Did They Waste a Year? Leica SL2s Review Update

The Leica SL2s recently received a brand new firmware update. This update brings it more in line with a lot of modern cameras but ignores what could’ve been. Leica is focusing on making the SL2s a content creator’s camera. But when we tested it, we found it to be excellent for photojournalists. And it’s still one of my favorite personal cameras. However, after installing the new firmware update, I can’t help but feel like they wasted a year. And so, our Leica SL2s review update begins.

Despite the new firmware update, there’s so much more Leica could’ve done but didn’t. Here are some questions I have from my notes from my Leica SL2s review update:

  • Where is the shutter to come down over the sensor when the camera is turned off? The Leica SL2s is IP rated but lacks this critical function. And so, yes, the sensor can surely get dirty.
  • Where are the Kodak film classic profiles? DPReviewTV reported that they would be coming to the stills’ side.
  • No multiple exposure mode still? The camera has the image overlay feature, so why not just let us keep the final photos?
  • Leica lenses will also be automatically updated, but Panasonic and Sigma are left in the dust.
  • Adds eye autofocus detection, which is cool. But in reality, it slows down the camera. You’re better off using face and body detection.
  • 1/3rd and 1/2 ISO increments are only available in video mode. So in stills mode, you only have full ISO values. This isn’t all that bad. As a photographer for over a decade, I tend to use only film ISOs anyway. With that said, ISO 160 would’ve been really nice to use.
  • Still no animal or bird detection. However, the Leica system can still look at animals and track them as moving subjects.

Leica wasted a year creating a firmware update to target this camera more at content creators. But the truth is that they’re not going to win the market from Panasonic, Sony, or Canon. Leica could’ve focused on the market that they appeal to most instead: photographers. And they could’ve done a lot more. I mean, why is it that only video users get the new ISO increment additions? Why did they basically give the camera multiple exposure mode but not let us save the photos in the form of image overlay? Why does eye autofocus detection suffer so much in low light?

It doesn’t mean the camera does a bad job at all. I can still shoot and get the photos I want. But it’s surely slower than others at times.

Leica SL2s Review Update Findings

The following can be found as an addendum to our autofocus section in our full Leica SL2s review.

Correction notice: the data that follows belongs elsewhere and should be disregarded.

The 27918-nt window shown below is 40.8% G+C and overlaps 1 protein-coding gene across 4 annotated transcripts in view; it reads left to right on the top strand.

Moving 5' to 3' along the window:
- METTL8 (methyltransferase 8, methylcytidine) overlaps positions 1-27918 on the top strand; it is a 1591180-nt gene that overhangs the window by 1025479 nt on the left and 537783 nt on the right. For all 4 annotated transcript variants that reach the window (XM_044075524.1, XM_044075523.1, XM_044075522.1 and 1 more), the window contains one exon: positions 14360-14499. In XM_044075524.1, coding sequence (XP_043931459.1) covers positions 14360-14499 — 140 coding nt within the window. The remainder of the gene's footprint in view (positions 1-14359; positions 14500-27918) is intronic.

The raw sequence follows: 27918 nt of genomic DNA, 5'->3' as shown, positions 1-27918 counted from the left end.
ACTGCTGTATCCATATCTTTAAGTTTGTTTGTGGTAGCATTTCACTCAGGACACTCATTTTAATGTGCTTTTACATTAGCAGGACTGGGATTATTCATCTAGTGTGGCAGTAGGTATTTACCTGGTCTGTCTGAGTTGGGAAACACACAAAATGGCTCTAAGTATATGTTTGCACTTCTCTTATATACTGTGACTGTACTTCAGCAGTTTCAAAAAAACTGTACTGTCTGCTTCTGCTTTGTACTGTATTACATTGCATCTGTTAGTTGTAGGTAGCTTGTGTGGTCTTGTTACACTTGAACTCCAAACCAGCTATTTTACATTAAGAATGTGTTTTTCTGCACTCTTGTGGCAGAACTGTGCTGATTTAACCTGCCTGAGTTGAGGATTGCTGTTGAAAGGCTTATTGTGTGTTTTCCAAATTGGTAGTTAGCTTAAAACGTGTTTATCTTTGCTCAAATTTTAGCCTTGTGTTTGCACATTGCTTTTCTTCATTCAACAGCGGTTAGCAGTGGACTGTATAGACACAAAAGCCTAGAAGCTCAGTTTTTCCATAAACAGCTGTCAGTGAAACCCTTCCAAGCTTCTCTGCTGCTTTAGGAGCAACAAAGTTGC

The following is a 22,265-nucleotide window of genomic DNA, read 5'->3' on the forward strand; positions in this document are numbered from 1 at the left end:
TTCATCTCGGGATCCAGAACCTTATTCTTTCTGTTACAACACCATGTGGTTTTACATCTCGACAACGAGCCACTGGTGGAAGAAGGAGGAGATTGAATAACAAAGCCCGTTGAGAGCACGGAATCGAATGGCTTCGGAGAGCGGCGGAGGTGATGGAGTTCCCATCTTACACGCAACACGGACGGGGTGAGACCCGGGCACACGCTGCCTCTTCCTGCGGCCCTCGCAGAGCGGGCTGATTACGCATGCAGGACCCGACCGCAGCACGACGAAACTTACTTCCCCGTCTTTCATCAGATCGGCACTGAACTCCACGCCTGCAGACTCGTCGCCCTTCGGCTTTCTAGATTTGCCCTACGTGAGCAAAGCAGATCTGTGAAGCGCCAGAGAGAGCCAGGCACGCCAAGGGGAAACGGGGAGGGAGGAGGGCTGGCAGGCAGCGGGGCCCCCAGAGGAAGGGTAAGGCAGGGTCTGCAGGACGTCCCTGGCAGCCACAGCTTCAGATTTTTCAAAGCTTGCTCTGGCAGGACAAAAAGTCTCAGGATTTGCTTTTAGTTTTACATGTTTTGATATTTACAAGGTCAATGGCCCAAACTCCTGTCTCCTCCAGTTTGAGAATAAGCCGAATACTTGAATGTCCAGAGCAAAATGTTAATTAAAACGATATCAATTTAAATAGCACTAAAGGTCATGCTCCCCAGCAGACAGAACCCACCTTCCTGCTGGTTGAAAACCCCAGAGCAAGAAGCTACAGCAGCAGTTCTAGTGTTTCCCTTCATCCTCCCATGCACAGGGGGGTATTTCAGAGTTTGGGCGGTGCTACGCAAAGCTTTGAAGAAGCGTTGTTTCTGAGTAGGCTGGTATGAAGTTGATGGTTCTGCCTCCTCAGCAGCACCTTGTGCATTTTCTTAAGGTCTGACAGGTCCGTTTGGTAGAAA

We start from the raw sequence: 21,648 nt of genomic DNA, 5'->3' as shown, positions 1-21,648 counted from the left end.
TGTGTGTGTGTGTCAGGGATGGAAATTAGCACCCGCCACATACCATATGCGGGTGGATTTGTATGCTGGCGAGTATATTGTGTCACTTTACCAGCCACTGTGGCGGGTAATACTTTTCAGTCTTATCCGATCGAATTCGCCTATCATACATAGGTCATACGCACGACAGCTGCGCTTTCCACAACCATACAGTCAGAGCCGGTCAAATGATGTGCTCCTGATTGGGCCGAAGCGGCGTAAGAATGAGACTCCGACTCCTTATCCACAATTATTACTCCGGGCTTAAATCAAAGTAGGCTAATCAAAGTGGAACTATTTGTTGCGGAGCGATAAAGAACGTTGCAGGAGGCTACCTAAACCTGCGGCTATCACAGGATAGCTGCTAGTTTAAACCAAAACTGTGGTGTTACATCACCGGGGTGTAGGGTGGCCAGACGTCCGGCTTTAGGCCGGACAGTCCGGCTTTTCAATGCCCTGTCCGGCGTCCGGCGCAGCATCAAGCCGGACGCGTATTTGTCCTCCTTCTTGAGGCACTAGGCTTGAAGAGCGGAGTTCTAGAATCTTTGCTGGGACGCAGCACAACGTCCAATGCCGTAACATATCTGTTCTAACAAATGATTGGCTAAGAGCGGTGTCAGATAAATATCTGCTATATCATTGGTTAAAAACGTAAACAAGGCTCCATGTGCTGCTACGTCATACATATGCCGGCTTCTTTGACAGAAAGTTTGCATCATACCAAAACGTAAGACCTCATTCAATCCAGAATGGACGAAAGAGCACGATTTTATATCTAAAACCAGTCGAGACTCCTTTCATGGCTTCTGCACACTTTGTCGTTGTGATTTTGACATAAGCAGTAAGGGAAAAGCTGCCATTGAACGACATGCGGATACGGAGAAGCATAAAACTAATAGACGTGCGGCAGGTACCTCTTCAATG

Update May 2022: The Leica SL2s received another firmware update in May 2022. It lets you set a few things to custom buttons, but the biggest part for photographers is the addition of Eye detection. Yes, I’m typing that in 2022. You wouldn’t necessarily think that this would’ve been something we said, but indeed it is. It took Leica this long to implement Eye detection. To be fair, they also have body detection, which many camera companies don’t have. That also means that Leica has the potential to be the most comprehensive system for tracking people. In practice so far, it left us wanting.

If you turn off eye detection, the system is pretty darned quick to find faces and bodies to focus on them. But things slow down considerably when you add in eye detection. What’s more, the system does some fascinating things after the firmware update. If you’re using Leica SL lenses, it will prompt you to also update the lens’s firmware. But this won’t happen with both Panasonic and Sigma lenses. I own lenses from all three brands.

Here are my main findings:

  • In restaurant lighting, the Leica 28mm f2 Summicron SL is reliable enough, but lags far behind Sony and Canon. In fact, I’d also argue that it lags behind Nikon’s speed, but is significantly more reliable with getting the subject in focus. That also means it’s not going to suffer from the dreaded “eyelash AF” that Fujifilm cameras do. The Leica lens performed its best in AF-S mode and struggled a bit in AF-C mode.
  • In diffused daylight, the Panasonic 50mm f1.8 Lumix S had no issues with autofocus and keeping a subject in focus. It nailed the eyes 100% of the time. The accuracy of the system is right on par with Sony and Canon.
  • The Panasonic 50mm f1.8 is still questionable in low light with moving subjects in AF-C but great with still subjects in AF-S. Regardless, when I did this during an event in low light, I was still able to get a ton of photos I really liked. And a lot of people on social media adored the photos too. That’s more important if you’re shooting professionally.
  • Switching focusing from one person to another in low light could use some work. If someone is in the shot, and you’re trying to tell the camera to focus on something they’re holding, the focus will go back and forth. For example, in one scene, I tried focusing on one gentleman stretching some cheese. But the camera wanted to focus on his face despite telling it not to. This could use some work. In reality, I’d need to switch focusing mode and this potentially means a lost moment.
  • Sigma 24-70mm f2.8 couldn’t get eyes in focus in low light even with subjects not moving. It would detect their face, but not the eyes. To clarify, we updated the firmware for the Sigma 24-70mm f2.8 Art as well using the Leica SL2s. But still, this provided the worst performance in low light. In good lighting, it did a satisfactory job.
  • In good lighting, this camera can still pretty much keep up with Canon and Sony. But in low light, it’s frustrating.

All of this is not to say the system is bad at all. It’s just unreliable compared to the others and it means that you”’ have fewer “keepers” because the system is slower.

Chris Gampat

Chris Gampat is the Editor in Chief, Founder, and Publisher of the Phoblographer. He also likes pizza.